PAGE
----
Hunstanton Engravers

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Hunstanton Beach - geograph.org.uk - 660702

Review of Hunstanton:

Hunstanton Factfile:

Hunstanton Location: Norfolk, Eastern England, Eastern England, United Kingdom.

Post Code for Hunstanton: PE36

Dialling Code for Hunstanton: 01485

Hunstanton Population: 4,961 (Census 2011)

Hunstanton Ordnance Survey Map Reference: TF6740

This tranquil little Victorian seaside resort offers two distinctive characteristics: it's the only coastal town in the entire East Anglia region which faces westwards, and it boasts around a one mile length of unusual multi-coloured cliffs, that stand approximately 60 ft high. Under the cliffs the stone has fallen in the shape of large boulders, and past this there is a superb sand beach, where at low tide wave-eroded rocks are revealed, with a number of glistening rock pools, great for kids to explore. Nowadays you can still find signs of Hunstantons' Victorian roots, such as the esplanade gardens, the promenade and the large seafront green.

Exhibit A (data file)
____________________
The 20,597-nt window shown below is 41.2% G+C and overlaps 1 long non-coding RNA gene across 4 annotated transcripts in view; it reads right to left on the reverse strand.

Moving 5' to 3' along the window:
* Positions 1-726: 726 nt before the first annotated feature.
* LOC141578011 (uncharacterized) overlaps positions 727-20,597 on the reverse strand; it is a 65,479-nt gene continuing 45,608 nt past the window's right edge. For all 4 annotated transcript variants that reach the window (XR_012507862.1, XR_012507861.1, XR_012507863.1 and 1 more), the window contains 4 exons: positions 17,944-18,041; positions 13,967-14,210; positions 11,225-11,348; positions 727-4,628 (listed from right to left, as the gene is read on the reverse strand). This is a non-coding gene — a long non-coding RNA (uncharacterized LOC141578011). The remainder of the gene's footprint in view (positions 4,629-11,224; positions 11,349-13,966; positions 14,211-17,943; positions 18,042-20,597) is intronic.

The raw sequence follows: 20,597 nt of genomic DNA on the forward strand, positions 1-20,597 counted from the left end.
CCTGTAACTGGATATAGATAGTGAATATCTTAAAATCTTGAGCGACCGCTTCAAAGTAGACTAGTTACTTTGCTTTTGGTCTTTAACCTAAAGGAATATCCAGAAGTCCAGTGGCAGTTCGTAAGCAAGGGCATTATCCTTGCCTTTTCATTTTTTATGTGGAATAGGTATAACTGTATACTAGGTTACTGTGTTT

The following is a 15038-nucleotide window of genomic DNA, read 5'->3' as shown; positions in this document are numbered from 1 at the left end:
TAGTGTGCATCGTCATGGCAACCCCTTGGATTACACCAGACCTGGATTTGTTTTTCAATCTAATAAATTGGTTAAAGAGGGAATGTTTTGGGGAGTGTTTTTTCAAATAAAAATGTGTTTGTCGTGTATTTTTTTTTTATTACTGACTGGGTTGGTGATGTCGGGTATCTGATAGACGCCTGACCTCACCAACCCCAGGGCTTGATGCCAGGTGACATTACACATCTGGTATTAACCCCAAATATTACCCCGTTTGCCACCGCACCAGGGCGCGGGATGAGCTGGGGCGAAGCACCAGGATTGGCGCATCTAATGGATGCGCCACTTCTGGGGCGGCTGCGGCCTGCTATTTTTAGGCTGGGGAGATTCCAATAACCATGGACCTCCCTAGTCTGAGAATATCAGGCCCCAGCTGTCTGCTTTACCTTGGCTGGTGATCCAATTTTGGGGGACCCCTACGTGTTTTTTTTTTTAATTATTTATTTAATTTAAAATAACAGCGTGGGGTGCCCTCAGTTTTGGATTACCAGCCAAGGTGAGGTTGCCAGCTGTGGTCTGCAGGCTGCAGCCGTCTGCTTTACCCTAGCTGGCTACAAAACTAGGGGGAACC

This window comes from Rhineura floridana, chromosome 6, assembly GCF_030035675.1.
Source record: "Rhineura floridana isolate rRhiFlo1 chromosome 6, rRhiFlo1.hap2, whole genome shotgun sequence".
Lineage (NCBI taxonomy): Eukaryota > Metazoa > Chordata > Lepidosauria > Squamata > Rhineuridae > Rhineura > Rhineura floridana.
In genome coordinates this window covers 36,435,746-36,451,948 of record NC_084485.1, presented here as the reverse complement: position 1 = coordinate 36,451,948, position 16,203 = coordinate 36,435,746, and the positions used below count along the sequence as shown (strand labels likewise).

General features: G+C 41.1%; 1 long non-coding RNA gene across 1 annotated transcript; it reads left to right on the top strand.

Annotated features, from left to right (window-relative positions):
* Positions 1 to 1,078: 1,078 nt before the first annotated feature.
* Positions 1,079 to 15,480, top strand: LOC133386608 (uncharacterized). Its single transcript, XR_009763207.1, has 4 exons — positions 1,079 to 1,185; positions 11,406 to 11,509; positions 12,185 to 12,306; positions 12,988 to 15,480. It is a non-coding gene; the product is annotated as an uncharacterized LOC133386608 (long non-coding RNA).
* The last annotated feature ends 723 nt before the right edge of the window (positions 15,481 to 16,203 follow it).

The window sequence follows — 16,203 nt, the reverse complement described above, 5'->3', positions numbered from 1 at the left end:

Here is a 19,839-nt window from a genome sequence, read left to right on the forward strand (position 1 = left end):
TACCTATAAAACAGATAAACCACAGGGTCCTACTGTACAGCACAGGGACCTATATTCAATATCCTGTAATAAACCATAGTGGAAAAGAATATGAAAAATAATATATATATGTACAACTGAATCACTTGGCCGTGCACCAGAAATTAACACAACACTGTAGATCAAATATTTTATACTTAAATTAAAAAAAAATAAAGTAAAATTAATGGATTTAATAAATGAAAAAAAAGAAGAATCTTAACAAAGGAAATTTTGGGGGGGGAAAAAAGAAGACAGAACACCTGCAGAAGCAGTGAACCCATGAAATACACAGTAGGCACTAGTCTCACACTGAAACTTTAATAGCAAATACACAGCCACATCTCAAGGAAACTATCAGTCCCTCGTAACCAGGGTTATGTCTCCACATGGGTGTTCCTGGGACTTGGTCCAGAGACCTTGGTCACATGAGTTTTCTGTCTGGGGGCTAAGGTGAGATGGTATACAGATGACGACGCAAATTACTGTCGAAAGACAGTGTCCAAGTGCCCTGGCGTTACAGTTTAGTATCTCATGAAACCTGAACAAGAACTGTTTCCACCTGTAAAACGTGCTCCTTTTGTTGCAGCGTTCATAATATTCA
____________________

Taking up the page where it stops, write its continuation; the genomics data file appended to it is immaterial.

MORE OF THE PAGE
The new town grew up towards the end of the 1800s, after the coming of the train in eighteen sixty two, separate from the initial settlement nowadays generally known as Old Hunstanton. The local landowners at that time were the Le Stranges , and it was the Le Strange family who were principally in charge of the progression of the town. Atop the distinctive cliffs you will come across the historic ruins of St Edmund's Chapel, at the area where Edmund, King of the East Angles, is stated to have disembarked in 850 AD. A stones throw away there is a white-painted lighthouse, which was built in 1966, but no longer used as a lighthouse.

High Street, Hunstanton - geograph.org.uk - 1458719The 830 foot Hunstanton Pier opened on Easter Day, 1870. 1882 saw the launching of the paddle steamer service to Skegness Pier by way of the Wash. In the eighteen nineties a pavilion was added to the pier, but was ruined by fire in 1939 and was not rebuilt. Soon after World War 2, the pier was home to a modest zoo and a roller skating centre. A miniature steam railway at one time ran the length of the pier, although was taken apart in the nineteen fifties.